The new Ehang Ghostdrone 2.0 is the new kid on the drone block, surprisingly it makes one of our old favorites the Solo 3DR look simple old hat.
This is because the software wrapped around the new Ehang drone is significantly superior and it has its own built in camera, this was particularly evident when it comes to getting this device airborne.
Initially I had problems testing this drone due to high winds but when we did get it into the air we realized that this device was not only a solid well-built drone it was a step ahead of a lot of other drones currently being sold by retailers.
In the box is a drone and a pair of VR, FPV goggles and the two are designed to go hand in hand
The googles allow one to ‘see’ through the 4K camera of the drone. At first it took a little while to get use to using the goggles but after a while flying up and down Balmoral beach one seriously warmed to the idea of vision via the Goggles.
With the Solo 3DR one had to rely on a vision via a tablet or a smartphone.
Another big plus and this becomes apparent when you have used drones that in the past have needed a Go Pro camera to be attached, is the built in gimballed camera recording 4K video seamlessly, this is a massive plus as it eliminates communication problems between drone and camera which often happens when attaching a third-party camera to a drone’s camera housing.
The $1,119 Ghostdrone 2.0 is cheaper than several other high-end drones in the market with similar features, it’s also lightweight at 1150g, this comes in handy when travelling with your drone, especially if one is trekking to a location to get that perfect drone footage.
Capable of capturing full 4K at 24fps one also has the option of stepping down both the quality and file size to 2.5K@30fps, 1080p@60fps and 720p@120fps. It’s also capable of taking 12Mp photos.
The quality of the video captured was as good as any 4K Go Pro camera which have become a pain in the backside when it comes to mounting and then making sure that you have a constant signal from the camera to the likes of a Solo 3DR app.
The Ehang drone has a 93-degree wide-angle lens which delivers very wide image capture this means that the curvature in the lens is noticeable when panning across to capture an image area.
The Ehang Ghostdrone 2.0 also delivers a slightly better battery life than the Solo 3DR. I got around 25 minutes and that was with a reasonable headwind.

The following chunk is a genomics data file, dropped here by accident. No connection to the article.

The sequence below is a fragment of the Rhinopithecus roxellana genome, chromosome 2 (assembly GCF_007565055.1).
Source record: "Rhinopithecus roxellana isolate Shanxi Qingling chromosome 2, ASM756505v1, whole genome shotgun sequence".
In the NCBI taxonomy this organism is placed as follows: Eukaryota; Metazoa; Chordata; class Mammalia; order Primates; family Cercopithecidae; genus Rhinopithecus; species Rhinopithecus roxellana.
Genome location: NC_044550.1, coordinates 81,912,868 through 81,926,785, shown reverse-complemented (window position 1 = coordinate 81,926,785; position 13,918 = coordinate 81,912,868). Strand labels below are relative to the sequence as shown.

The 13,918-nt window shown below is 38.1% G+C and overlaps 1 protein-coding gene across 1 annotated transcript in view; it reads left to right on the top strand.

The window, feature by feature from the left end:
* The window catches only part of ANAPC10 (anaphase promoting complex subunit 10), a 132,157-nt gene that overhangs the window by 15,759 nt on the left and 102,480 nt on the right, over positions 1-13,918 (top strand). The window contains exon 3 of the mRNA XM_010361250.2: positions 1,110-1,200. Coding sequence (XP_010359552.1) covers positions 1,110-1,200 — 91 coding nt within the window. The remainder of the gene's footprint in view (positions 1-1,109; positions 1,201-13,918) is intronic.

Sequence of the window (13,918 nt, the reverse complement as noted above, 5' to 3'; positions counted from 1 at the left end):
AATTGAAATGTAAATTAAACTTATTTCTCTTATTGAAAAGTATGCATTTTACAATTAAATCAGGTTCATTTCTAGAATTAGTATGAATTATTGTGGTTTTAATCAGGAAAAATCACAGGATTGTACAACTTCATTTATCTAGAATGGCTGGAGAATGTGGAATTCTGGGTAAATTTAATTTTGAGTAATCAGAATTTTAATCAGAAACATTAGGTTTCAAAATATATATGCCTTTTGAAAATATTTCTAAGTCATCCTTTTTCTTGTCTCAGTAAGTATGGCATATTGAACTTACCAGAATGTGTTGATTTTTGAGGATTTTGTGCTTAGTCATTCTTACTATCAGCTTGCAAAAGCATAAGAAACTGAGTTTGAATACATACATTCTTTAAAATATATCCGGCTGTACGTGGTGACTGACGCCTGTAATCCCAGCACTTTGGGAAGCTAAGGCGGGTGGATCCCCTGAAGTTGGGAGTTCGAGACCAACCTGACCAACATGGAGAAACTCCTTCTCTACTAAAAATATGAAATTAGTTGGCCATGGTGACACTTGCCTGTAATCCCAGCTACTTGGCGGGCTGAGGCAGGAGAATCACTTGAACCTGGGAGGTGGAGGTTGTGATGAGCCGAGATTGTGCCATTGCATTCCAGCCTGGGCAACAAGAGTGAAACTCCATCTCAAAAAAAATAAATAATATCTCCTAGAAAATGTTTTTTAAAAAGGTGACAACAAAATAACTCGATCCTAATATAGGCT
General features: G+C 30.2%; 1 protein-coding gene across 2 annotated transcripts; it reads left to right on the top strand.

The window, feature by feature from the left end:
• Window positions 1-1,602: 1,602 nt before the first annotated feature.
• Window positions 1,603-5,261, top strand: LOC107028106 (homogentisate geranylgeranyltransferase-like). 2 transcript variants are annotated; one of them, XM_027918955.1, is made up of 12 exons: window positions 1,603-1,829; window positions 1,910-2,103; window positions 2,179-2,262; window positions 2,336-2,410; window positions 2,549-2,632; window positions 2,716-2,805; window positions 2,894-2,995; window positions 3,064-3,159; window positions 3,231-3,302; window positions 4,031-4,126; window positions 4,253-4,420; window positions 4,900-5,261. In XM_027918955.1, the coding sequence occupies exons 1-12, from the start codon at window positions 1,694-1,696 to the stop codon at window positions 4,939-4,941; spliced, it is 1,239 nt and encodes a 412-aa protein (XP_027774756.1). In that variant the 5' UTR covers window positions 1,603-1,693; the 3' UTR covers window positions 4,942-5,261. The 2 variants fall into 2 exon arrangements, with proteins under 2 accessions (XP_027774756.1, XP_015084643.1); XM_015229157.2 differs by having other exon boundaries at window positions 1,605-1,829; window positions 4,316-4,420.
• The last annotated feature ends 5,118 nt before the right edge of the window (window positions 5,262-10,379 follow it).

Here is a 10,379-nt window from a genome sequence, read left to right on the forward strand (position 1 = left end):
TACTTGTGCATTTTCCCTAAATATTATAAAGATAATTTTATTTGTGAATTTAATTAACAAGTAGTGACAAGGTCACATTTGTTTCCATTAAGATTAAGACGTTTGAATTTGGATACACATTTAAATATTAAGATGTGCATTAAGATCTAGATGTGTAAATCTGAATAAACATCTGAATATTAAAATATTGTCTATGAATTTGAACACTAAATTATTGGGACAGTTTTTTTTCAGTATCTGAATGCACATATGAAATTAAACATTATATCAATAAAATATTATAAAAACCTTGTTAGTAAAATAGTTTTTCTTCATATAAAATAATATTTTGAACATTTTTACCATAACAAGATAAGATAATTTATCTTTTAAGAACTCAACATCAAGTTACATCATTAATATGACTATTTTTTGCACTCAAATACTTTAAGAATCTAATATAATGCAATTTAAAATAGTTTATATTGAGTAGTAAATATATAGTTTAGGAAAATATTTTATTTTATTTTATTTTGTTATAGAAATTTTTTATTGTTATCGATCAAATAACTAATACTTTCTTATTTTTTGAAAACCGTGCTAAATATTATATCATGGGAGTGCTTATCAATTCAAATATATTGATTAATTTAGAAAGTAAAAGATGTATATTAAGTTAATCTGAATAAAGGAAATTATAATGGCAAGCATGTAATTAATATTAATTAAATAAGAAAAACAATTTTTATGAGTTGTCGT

This drone constantly correct itself due to the high winds that I initially faced when flying over Chinamans Beach in Sydney.
I strongly recommend light breezes because one of my trips became a real rock and roll experience that had me thinking whether we would have problems landing the device. I was confident that the built-in GPS would automatically land the device from the original spot where I had originally launched the device.
And because I was battling strong sea breezes I was confident that the device would live up to the manufacturers claims that even if a battery started to have problems mid-flight the drome would come back home pretty quickly.
One thing that I do recommend is that you buy an additional battery for longer sessions.
As for batteries, this device has a display that gives you a power breakdown of the overall batteries performance, as well as the power left in each individual cell. This is really advantageous, when flying in questionable conditions and you suddenly get that fear your drone could well end up in the drink and a $1,000+ drone could end up in the bottom of Sydney Harbour.
EHANG claims that the drone can reach distances of 500m+ due to the use of the 2.4GHz and 5.8GHz frequencies. What this means is that this device has the technology to deliver superior wireless networking and a high level of stability.
I flew this device over water from Chinamans Beach to the Spit Bridge and back and I was impressed by the rigidity and balance that this drone delivered which is in part delivered by the use of technology such as self-tightening propellers that prevent the wings from becoming loose in flight, it also has downward facing brushless motors” that help to increase the stability of the drone.
Both videos and photos can easily be stored on the drone itself on the 64Gb MicroSD card which is also assessable over a Wi-Fi network when you go back to home base or your closest Wi Fi network. This prevents one having to take out the SD Card.
Flying the drone is easy, all I did was download the Ehang app and after mounting the EH headset, I was able to pair the device to the headset, as opposed to the drone.
What you then get right in front of your eyes is a live feed from the drone’s onboard camera, Its also a way for you to get a first-person view during flight, but it also means you’re not looking at your smartphone and having to navigate by touch alone.
A big plus of this type of flying was that I could easily navigate the camera by simply moving my head.
Strictly speaking thou, one is not allowed to wear the headset while you’re piloting the drone in Australia, so it may pay to have a Co-Pilot with you.
While I have said a lot of nice things about this drone it is still a consumer drone that will have a life of around two years that is if Ehang continue to deliver updates which I am sure they will.
Another option is Parrot’s Bebop 2 FPV, which also delivers an out-of-the-box FPV experience, this device has superior range and is as easy as the Ehang to navigate.
What you get for your $1,119 is a drone that does the job, but if you need a Pro drone this is not the drone you want.